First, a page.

Congratulations on passing your ham (amateur) radio technician exam -- you are now ready to use your technician's license and actually talk across the airwaves with other ham radio operators around the world. But before you can turn on your mike and start talking, you need to set up your ham radio shack. A "shack" is just a term for wherever your ham radio is set up -- it can be a corner of your dining room, in the spare bedroom, or outside in the garage.
- Skill level:
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Things you need
- Surface for equipment
- Ham radio operator's license
- Picture frame
- Ham radio equipment
- Headphones (optional)
Claim your space. Whether your ham radio shack is in a corner of a room in your home or outside in a garden shed or garage, you need enough space to place all your "stuff" -- transmitter, receiver, mic stand (if you have one) -- near a window for easy connection with your antenna. Place a table or desk in your space to hold all your equipment and a chair that's comfortable to sit in; hopefully you'll be in it a lot as you make new friends via the airwaves.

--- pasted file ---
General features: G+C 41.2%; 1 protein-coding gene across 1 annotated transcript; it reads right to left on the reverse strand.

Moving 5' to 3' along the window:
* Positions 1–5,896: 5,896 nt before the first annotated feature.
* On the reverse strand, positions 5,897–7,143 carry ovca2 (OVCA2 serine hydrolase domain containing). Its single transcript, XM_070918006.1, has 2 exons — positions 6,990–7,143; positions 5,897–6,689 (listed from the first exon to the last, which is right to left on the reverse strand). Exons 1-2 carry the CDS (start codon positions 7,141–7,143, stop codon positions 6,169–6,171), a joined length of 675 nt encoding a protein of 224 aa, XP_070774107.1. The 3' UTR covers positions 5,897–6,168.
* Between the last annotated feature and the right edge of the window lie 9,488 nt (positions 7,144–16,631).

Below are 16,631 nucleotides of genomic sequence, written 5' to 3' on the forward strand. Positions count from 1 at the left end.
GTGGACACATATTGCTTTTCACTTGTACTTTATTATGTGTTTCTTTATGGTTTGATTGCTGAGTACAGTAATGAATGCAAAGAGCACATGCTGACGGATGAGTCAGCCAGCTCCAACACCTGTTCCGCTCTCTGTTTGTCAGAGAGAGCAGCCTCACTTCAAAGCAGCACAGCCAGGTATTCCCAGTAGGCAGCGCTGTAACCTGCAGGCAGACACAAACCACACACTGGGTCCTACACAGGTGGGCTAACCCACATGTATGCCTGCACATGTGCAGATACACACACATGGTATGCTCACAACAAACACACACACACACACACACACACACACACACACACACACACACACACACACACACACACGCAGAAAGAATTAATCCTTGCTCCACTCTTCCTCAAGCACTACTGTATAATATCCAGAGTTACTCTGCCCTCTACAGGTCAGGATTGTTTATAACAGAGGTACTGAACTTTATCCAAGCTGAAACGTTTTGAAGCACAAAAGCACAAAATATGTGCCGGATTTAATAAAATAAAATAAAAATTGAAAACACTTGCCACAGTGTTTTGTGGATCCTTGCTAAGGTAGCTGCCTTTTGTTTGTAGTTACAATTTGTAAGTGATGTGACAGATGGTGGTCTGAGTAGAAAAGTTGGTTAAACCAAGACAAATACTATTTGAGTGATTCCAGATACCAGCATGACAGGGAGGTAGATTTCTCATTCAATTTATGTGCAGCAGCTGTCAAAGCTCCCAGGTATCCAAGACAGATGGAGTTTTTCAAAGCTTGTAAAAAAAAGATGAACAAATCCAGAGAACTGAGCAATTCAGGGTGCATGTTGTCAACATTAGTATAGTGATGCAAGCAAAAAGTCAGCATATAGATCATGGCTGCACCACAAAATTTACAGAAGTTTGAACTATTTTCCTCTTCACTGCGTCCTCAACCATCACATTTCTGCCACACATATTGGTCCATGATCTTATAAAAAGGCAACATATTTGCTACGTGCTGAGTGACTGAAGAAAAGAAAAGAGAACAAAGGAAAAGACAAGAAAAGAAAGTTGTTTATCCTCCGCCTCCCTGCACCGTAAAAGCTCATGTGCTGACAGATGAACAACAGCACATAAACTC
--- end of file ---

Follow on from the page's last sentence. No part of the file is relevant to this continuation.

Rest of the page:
Hang up your license. It's actually a requirement that your FCC-issued amateur radio license be displayed in your shack. Frame it in an inexpensive 4 by 6 inch frame to protect it from damage and hang it proudly on the wall -- you earned it.
Set up your equipment. Leave enough space between your table or desk and the wall to run your connecting and power cables for all your ham radio equipment. Your radio should be able to broadcast in the six meter and above range. Follow the instructions that come with your equipment to set it up and connect it properly. Set up the antenna last -- you will have to adjust its position for optimum signal transmission once everything else is in place.
Make room for the extras. A pad of paper and a pen are good things to have in your shack -- you never know when you'll want to write down a fellow ham's call sign. A good, comfortable set of headphones will allow you to talk and listen to fellow operators without disturbing the rest of your family, especially if your shack is near the television.
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